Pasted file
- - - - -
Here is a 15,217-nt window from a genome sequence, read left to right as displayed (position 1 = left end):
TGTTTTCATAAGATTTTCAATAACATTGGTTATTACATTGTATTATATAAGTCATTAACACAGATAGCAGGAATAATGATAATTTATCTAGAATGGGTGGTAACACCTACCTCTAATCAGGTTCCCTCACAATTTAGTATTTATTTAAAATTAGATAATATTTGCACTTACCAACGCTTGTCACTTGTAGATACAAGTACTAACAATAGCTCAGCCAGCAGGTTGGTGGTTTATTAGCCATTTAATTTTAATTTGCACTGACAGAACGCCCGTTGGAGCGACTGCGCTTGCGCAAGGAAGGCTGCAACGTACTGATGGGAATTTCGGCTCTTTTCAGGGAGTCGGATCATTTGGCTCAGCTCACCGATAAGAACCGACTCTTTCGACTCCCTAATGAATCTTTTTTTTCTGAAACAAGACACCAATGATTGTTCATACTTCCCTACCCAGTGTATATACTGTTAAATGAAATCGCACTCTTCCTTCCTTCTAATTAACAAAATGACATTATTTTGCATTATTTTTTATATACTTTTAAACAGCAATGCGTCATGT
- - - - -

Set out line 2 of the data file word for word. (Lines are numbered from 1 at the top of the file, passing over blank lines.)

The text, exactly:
TGTTTTCATAAGATTTTCAATAACATTGGTTATTACATTGTATTATATAAGTCATTAACACAGATAGCAGGAATAATGATAATTTATCTAGAATGGGTGGTAACACCTACCTCTAATCAGGTTCCCTCACAATTTAGTATTTATTTAAAATTAGATAATATTTGCACTTACCAACGCTTGTCACTTGTAGATACAAGTACTAACAATAGCTCAGCCAGCAGGTTGGTGGTTTATTAGCCATTTAATTTTAATTTGCACTGACAGAACGCCCGTTGGAGCGACTGCGCTTGCGCAAGGAAGGCTGCAACGTACTGATGGGAATTTCGGCTCTTTTCAGGGAGTCGGATCATTTGGCTCAGCTCACCGATAAGAACCGACTCTTTCGACTCCCTAATGAATCTTTTTTTTCTGAAACAAGACACCAATGATTGTTCATACTTCCCTACCCAGTGTATATACTGTTAAATGAAATCGCACTCTTCCTTCCTTCTAATTAACAAAATGACATTATTTTGCATTATTTTTTATATACTTTTAAACAGCAATGCGTCATGT